Sunday, 22 April 2012

The Chronicles of Jack The Axe

Some Time Later
The Fall and Rise of Humpty Dumpty
Part One

Humpty Dumpty was the King’s snitch.

All day long he would prowl the castle walls spying on the townsfolk in the square and the market place below and reporting any indiscretion he “thought” he may have witnessed to the King’s guard.
No stall holder made a mistake counting his change or selling bad produce. No beggars attempted to seek alms outside of designated areas or hassled the pedestrians without fear of retribution.
That was, of course, those who hadn’t paid the “right” tax to Humpty’s agents.
The resentment towards Humpty Dumpty from the general public was so intense that it came as no surprise that when his body was found broken and shattered at the base of the market wall. The thorough investigation that followed uncovered no one who heard anything or saw how it happened., despite all of Humpty’s personal belonging going missing and the large number of footprints in the goo that was the lifeyolk that his smashed remains lay in.
As fragile a being as Humpty was it was agreed by all and sundry that even an elephant would have trouble surviving a fall from such a height onto the solid surface of the market square.
Humpty Dumpty’s body was taken to the court coroner and after a short and somewhat suspect investigation his demise was attributed to Death by Misadventure.
When no family member, no matter how distant, came forward to claim the body, arrangement were made to give Humpty a pauper’s burial and the crown took possession of his estate. When the box containing Humpty’s remains went missing it was put down as to administrative error, quickly covered up by enterprising (read fearful) young clerks and hidden in a paper trail nightmare.
The box containing the last mortal remains of Humpty Dumpty didn’t go missing however; they were secretly appropriated by the Necromancer Department of the King’s Guard who were waiting for an opportunity such as Humpty’s death to occur. A simple avian type life form would be a fantastic subject for the reanimation experiments being carried out by the Necromancer.

So called Fairy folk creatures had become a problem in the kingdom over the last dozen or so (months?) when somewhere in the outer forests a seam opened and strange creatures started to appear .Talking animals, puppets, gnomes and other oddities arrived en mass coming to find sanctuary in the Castle and its surrounding woods and farmlands.
The old king had always been a merry ol’ soul but his kindness had been played upon by creatures that realised that they were living longer, were generally stronger and had a natural aptitude for scaring as many children as they could in a day.
Humpty was a classic example of power corrupting, as the King had no idea he was extorting funds from the traders. There were reports of puppets leading young boys from school to be used as slave labour for others, and the trade in kidnapped princesses was becoming a national sport.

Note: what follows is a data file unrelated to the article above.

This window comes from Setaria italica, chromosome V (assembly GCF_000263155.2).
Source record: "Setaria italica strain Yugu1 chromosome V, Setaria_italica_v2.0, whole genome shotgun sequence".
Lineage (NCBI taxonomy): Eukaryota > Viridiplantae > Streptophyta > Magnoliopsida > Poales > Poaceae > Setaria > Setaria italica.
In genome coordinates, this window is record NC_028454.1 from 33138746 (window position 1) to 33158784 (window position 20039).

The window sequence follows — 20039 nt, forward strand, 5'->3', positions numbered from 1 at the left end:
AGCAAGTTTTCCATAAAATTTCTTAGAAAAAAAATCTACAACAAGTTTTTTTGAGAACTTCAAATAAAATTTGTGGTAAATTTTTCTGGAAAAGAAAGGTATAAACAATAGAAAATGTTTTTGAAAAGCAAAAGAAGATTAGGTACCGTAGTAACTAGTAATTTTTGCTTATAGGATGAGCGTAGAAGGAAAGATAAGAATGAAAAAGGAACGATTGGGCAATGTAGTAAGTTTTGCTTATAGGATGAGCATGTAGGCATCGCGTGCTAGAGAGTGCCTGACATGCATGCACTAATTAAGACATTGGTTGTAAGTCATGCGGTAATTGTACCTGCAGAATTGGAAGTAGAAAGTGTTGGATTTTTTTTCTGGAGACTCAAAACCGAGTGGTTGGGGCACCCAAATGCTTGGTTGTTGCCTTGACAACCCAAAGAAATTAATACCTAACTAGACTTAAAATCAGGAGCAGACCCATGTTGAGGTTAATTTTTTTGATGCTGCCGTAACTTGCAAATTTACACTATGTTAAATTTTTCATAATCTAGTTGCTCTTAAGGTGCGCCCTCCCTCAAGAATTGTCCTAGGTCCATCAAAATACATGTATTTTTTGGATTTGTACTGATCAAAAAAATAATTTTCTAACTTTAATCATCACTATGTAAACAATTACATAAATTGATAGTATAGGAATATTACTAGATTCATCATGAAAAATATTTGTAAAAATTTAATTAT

Something had to be done to restore the balance and the Necromancer, working outside the boundaries of his brief, was going to give it a good hard shake to remedy the problem.

The Necromancer had the box with Humpty’s corpse placed on the operating table and ordered the gnome messenger killed and disposed of. This was an experiment of total secrecy and the Necromancer wanted no one to be able to trace it back to him. In truth, there was no Necromancer Department of the King’s Guard; this was just how he liked to refer to himself in his secret journals.
He was, in fact, the Postmaster General who had managed to come across the Book of the Dead in the Postal Service’s aptly titled Dead Letter Office. He had studied long and hard and had subsequently christened himself The Kingdom’s first Necromancer.
His abject hatred for Fairy creatures dated back to the time his Mother and the daughter of his sister were slaughtered by a wolf that mysteriously vanished along with any trace of his Ma.
The Necromancer swore to avenge his Mother and niece’s death and with the knowledge he had gleaned from the Book of the Dead, was sure he could bring the race of fairy mutants down and drive them from these lands.

The book had revealed to the Necromancer that a reanimated life form of a composite such as an egg would seek nourishment for the missing lifeyolk. This would entail Humpty seeking out similar life forms to eat to suppress the emptiness left by its missing internals and soul. Since Humpty was a Fairy creature he would ignore humans and only seek other fairy creatures as food.
In short, The Necromancer was creating a zombie fairy creature killing machine.
All the King’s horses and all the King’s men couldn’t put Humpty together again, for one, because they had no idea how to go about it and two, they hated his guts and were glad to see him gone, but the Necromancer with a bit of patience and a lot of glue knew how to do it.

An obsessive compulsive gnome was the key to the reconstruction/reanimation of Humpty Dumpty.
The book, which seemed to communicate subconsciously with the Necromancer, was responsible for the knowledge of spells and majik needed for the task but the physical assembly of the crushed body of the egg would take a pair of patient and dexterous hands.
The Necromancer had found the gnome in the markets picking up dropped grains from a stall it was managing and forgoing all sales to finish the task.
The Necromancer spend a good part of a morning casually bumping the gnomes table and spilling more in a sort of sadistic experiment.
When the gnome had finished the Necromancer offered him a surprisingly well paid position in the Post Office for his diligence.
An offer the Necromancer would never honour and a post the gnome would never fulfil.

To be continued.......

Edited by Cathie Tranent, art by Simon Sherry

No comments: